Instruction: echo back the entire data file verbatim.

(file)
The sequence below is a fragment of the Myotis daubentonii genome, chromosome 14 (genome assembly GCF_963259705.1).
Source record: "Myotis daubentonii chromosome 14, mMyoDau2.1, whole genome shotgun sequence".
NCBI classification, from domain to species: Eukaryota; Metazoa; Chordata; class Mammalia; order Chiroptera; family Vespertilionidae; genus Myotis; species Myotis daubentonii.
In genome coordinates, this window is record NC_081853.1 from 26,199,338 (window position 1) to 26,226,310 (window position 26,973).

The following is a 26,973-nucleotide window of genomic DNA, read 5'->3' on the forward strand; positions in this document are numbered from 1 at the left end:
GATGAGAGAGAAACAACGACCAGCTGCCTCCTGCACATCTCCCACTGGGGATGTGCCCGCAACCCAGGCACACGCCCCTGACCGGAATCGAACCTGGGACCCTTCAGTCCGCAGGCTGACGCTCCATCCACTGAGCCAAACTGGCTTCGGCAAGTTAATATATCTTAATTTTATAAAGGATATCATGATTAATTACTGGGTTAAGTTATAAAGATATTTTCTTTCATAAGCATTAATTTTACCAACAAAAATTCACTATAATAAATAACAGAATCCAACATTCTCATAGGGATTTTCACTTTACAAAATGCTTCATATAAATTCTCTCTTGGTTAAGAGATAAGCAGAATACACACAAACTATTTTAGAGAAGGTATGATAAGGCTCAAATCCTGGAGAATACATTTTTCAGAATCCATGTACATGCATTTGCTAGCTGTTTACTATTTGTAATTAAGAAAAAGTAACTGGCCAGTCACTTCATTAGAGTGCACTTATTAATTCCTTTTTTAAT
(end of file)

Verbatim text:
The sequence below is a fragment of the Myotis daubentonii genome, chromosome 14 (genome assembly GCF_963259705.1).
Source record: "Myotis daubentonii chromosome 14, mMyoDau2.1, whole genome shotgun sequence".
NCBI classification, from domain to species: Eukaryota; Metazoa; Chordata; class Mammalia; order Chiroptera; family Vespertilionidae; genus Myotis; species Myotis daubentonii.
In genome coordinates, this window is record NC_081853.1 from 26,199,338 (window position 1) to 26,226,310 (window position 26,973).

The following is a 26,973-nucleotide window of genomic DNA, read 5'->3' on the forward strand; positions in this document are numbered from 1 at the left end:
GATGAGAGAGAAACAACGACCAGCTGCCTCCTGCACATCTCCCACTGGGGATGTGCCCGCAACCCAGGCACACGCCCCTGACCGGAATCGAACCTGGGACCCTTCAGTCCGCAGGCTGACGCTCCATCCACTGAGCCAAACTGGCTTCGGCAAGTTAATATATCTTAATTTTATAAAGGATATCATGATTAATTACTGGGTTAAGTTATAAAGATATTTTCTTTCATAAGCATTAATTTTACCAACAAAAATTCACTATAATAAATAACAGAATCCAACATTCTCATAGGGATTTTCACTTTACAAAATGCTTCATATAAATTCTCTCTTGGTTAAGAGATAAGCAGAATACACACAAACTATTTTAGAGAAGGTATGATAAGGCTCAAATCCTGGAGAATACATTTTTCAGAATCCATGTACATGCATTTGCTAGCTGTTTACTATTTGTAATTAAGAAAAAGTAACTGGCCAGTCACTTCATTAGAGTGCACTTATTAATTCCTTTTTTAAT